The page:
Send to

Choose Destination
JAMA. 2002 Jun 5;287(21):2805-8.

Association of journal quality indicators with methodological quality of clinical research articles.

Author information

Institute for Health Policy Studies, School of Medicine, University of California, San Francisco, CA, USA.



The ability to identify scientific journals that publish high-quality research would help clinicians, scientists, and health-policy analysts to select the most up-to-date medical literature to review.


To assess whether journal characteristics of (1) peer-review status, (2) citation rate, (3) impact factor, (4) circulation, (5) manuscript acceptance rate, (6) MEDLINE indexing, and (7) Brandon/Hill Library List indexing are predictors of methodological quality of research articles, we conducted a cross-sectional study of 243 original research articles involving human subjects published in general internal medical journals.


The mean (SD) quality score of the 243 articles was 1.37 (0.22). All journals reported a peer-review process and were indexed on MEDLINE. In models that controlled for article type (randomized controlled trial [RCT] or non-RCT), journal citation rate was the most statistically significant predictor (0.051 increase per doubling; 95% confidence interval [CI], 0.037-0.065; P<.001). In separate analyses by article type, acceptance rate was the strongest predictor for RCT quality (-0.113 per doubling; 95% CI, -0.148 to -0.078; P<.001), while journal citation rate was the most predictive factor for non-RCT quality (0.051 per doubling; 95% CI, 0.044-0.059; P<.001).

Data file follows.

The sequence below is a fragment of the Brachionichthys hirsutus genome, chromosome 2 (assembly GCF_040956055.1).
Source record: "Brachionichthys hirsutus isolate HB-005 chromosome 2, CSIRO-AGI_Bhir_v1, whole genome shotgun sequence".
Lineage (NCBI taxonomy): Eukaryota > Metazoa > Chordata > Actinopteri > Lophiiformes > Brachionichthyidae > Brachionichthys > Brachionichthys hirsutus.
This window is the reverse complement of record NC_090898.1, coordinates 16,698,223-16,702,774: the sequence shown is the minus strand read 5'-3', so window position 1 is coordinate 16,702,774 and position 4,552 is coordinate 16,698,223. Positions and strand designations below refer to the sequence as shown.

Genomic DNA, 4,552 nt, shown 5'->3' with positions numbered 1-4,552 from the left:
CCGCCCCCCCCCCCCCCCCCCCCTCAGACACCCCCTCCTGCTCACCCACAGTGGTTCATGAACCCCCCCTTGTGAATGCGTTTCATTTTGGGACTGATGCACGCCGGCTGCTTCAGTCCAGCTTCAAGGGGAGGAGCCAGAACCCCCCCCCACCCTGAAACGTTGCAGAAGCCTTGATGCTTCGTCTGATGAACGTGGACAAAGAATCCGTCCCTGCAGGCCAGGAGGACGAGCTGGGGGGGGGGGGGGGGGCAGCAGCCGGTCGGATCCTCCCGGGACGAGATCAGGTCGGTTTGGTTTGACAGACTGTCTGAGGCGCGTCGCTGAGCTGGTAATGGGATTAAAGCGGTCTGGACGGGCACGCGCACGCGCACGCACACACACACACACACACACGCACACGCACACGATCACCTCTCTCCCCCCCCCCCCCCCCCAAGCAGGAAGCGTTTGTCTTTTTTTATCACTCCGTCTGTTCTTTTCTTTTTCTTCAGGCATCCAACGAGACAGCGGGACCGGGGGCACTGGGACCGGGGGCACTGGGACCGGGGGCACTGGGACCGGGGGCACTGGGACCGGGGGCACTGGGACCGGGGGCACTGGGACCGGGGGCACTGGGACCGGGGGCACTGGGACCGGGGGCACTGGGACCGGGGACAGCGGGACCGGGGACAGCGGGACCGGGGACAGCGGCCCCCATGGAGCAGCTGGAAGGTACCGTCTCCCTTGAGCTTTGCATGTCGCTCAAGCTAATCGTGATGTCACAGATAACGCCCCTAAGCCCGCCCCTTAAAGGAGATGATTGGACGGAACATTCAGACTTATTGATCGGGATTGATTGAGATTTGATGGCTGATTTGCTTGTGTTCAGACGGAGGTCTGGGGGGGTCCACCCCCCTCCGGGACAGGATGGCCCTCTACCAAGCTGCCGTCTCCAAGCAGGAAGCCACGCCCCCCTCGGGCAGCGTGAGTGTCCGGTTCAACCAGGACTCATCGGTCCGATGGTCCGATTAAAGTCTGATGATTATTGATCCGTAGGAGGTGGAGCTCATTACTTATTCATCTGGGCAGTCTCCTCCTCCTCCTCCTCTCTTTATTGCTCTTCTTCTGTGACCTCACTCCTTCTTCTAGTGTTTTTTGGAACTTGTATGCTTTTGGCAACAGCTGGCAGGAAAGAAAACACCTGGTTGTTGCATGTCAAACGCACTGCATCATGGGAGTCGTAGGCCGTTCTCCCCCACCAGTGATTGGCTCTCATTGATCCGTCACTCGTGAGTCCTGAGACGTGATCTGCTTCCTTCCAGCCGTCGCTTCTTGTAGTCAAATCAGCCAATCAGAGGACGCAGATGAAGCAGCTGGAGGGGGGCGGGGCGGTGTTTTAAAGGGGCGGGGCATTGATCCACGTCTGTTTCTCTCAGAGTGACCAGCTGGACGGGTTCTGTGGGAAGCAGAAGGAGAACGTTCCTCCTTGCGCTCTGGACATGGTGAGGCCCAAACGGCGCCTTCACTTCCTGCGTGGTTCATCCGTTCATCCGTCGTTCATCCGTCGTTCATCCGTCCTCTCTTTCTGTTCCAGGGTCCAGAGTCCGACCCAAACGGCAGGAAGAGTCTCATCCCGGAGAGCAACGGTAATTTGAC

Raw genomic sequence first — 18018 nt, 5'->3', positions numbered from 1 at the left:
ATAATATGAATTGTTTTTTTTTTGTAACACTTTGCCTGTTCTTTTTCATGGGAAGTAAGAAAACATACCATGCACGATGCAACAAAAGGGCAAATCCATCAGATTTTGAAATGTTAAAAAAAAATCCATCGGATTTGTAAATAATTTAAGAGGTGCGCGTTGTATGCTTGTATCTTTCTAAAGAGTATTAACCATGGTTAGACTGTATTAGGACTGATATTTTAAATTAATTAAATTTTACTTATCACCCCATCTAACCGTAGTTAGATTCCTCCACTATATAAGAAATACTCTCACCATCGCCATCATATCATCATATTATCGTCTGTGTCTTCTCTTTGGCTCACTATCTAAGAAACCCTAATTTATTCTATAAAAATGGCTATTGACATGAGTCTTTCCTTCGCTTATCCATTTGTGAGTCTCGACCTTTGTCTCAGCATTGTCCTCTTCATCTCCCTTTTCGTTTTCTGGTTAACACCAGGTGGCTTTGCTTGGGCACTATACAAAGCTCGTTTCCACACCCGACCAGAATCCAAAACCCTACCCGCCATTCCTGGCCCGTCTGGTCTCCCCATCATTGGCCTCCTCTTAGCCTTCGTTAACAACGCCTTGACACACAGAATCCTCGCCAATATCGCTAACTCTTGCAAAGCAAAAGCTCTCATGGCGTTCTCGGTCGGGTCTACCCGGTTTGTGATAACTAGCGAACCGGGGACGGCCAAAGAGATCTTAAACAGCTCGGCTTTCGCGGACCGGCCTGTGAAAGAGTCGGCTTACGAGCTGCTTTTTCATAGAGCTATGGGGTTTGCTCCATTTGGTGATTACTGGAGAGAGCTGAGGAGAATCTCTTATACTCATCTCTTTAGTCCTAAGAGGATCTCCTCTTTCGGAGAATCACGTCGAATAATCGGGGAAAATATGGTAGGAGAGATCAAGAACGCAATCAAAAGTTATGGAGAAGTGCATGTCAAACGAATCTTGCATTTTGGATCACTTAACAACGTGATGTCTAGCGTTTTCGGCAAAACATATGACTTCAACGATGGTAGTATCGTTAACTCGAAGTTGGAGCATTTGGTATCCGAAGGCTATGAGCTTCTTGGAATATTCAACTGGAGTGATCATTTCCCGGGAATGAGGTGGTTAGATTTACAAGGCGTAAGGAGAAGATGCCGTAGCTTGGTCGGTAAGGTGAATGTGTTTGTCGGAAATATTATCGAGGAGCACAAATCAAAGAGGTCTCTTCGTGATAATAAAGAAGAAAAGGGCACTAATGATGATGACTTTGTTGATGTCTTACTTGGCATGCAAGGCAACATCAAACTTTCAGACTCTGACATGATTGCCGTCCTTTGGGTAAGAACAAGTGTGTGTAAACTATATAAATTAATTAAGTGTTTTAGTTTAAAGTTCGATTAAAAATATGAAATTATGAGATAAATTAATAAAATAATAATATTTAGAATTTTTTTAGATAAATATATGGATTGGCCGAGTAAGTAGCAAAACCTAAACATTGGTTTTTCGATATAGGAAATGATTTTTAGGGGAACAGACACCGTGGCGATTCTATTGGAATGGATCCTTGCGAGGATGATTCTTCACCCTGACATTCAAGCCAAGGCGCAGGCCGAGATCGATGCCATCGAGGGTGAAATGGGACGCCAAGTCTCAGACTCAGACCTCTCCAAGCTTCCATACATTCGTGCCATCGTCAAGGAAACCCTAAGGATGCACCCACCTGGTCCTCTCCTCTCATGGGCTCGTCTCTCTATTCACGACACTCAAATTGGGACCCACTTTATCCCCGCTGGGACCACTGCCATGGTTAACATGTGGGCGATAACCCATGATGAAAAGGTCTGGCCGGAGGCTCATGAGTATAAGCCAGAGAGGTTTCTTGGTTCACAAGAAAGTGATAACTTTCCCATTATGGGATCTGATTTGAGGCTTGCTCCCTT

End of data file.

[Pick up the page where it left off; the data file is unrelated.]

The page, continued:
High citation rates, impact factors, and circulation rates, and low manuscript acceptance rates and indexing on Brandon/Hill Library List appear to be predictive of higher methodological quality scores for journal articles.

[Indexed for MEDLINE]

Supplemental Content

Full text links

Icon for Silverchair Information Systems
Loading ...
Support Center